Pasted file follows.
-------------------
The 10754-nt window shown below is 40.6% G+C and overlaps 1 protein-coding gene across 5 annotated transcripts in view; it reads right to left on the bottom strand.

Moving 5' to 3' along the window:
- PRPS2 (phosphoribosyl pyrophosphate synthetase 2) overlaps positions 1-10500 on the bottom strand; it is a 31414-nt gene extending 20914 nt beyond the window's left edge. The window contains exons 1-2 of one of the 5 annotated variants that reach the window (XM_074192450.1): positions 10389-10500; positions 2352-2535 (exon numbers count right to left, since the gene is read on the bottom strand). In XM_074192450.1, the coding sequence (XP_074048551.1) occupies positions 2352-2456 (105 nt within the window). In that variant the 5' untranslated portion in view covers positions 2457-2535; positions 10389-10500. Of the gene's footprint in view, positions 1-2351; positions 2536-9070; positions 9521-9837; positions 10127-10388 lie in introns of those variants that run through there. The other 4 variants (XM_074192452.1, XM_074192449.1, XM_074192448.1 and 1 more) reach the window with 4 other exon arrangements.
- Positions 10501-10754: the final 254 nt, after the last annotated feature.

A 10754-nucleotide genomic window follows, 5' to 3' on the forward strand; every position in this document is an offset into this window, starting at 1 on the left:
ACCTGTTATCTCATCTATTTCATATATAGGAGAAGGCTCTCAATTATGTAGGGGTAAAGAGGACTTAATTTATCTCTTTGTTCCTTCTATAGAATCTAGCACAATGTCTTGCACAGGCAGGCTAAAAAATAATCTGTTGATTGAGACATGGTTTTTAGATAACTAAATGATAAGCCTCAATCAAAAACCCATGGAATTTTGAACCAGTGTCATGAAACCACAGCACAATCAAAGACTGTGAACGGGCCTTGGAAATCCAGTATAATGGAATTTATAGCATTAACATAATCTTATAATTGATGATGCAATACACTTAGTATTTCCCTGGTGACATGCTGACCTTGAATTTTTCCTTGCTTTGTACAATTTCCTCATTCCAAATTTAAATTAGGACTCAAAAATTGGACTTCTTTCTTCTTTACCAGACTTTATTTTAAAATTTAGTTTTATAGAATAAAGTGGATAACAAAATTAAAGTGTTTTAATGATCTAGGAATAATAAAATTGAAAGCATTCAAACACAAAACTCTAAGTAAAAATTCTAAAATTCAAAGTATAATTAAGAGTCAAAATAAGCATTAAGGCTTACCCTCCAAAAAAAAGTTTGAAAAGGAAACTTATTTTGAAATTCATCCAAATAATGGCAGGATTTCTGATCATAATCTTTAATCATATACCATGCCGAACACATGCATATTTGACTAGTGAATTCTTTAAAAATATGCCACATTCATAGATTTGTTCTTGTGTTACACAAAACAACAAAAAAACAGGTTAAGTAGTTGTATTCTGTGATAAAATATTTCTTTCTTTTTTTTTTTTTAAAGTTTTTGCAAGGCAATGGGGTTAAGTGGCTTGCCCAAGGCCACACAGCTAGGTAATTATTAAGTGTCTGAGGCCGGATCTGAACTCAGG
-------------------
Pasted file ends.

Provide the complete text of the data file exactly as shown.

The 10754-nt window shown below is 40.6% G+C and overlaps 1 protein-coding gene across 5 annotated transcripts in view; it reads right to left on the bottom strand.

Moving 5' to 3' along the window:
- PRPS2 (phosphoribosyl pyrophosphate synthetase 2) overlaps positions 1-10500 on the bottom strand; it is a 31414-nt gene extending 20914 nt beyond the window's left edge. The window contains exons 1-2 of one of the 5 annotated variants that reach the window (XM_074192450.1): positions 10389-10500; positions 2352-2535 (exon numbers count right to left, since the gene is read on the bottom strand). In XM_074192450.1, the coding sequence (XP_074048551.1) occupies positions 2352-2456 (105 nt within the window). In that variant the 5' untranslated portion in view covers positions 2457-2535; positions 10389-10500. Of the gene's footprint in view, positions 1-2351; positions 2536-9070; positions 9521-9837; positions 10127-10388 lie in introns of those variants that run through there. The other 4 variants (XM_074192452.1, XM_074192449.1, XM_074192448.1 and 1 more) reach the window with 4 other exon arrangements.
- Positions 10501-10754: the final 254 nt, after the last annotated feature.

A 10754-nucleotide genomic window follows, 5' to 3' on the forward strand; every position in this document is an offset into this window, starting at 1 on the left:
ACCTGTTATCTCATCTATTTCATATATAGGAGAAGGCTCTCAATTATGTAGGGGTAAAGAGGACTTAATTTATCTCTTTGTTCCTTCTATAGAATCTAGCACAATGTCTTGCACAGGCAGGCTAAAAAATAATCTGTTGATTGAGACATGGTTTTTAGATAACTAAATGATAAGCCTCAATCAAAAACCCATGGAATTTTGAACCAGTGTCATGAAACCACAGCACAATCAAAGACTGTGAACGGGCCTTGGAAATCCAGTATAATGGAATTTATAGCATTAACATAATCTTATAATTGATGATGCAATACACTTAGTATTTCCCTGGTGACATGCTGACCTTGAATTTTTCCTTGCTTTGTACAATTTCCTCATTCCAAATTTAAATTAGGACTCAAAAATTGGACTTCTTTCTTCTTTACCAGACTTTATTTTAAAATTTAGTTTTATAGAATAAAGTGGATAACAAAATTAAAGTGTTTTAATGATCTAGGAATAATAAAATTGAAAGCATTCAAACACAAAACTCTAAGTAAAAATTCTAAAATTCAAAGTATAATTAAGAGTCAAAATAAGCATTAAGGCTTACCCTCCAAAAAAAAGTTTGAAAAGGAAACTTATTTTGAAATTCATCCAAATAATGGCAGGATTTCTGATCATAATCTTTAATCATATACCATGCCGAACACATGCATATTTGACTAGTGAATTCTTTAAAAATATGCCACATTCATAGATTTGTTCTTGTGTTACACAAAACAACAAAAAAACAGGTTAAGTAGTTGTATTCTGTGATAAAATATTTCTTTCTTTTTTTTTTTTTAAAGTTTTTGCAAGGCAATGGGGTTAAGTGGCTTGCCCAAGGCCACACAGCTAGGTAATTATTAAGTGTCTGAGGCCGGATCTGAACTCAGG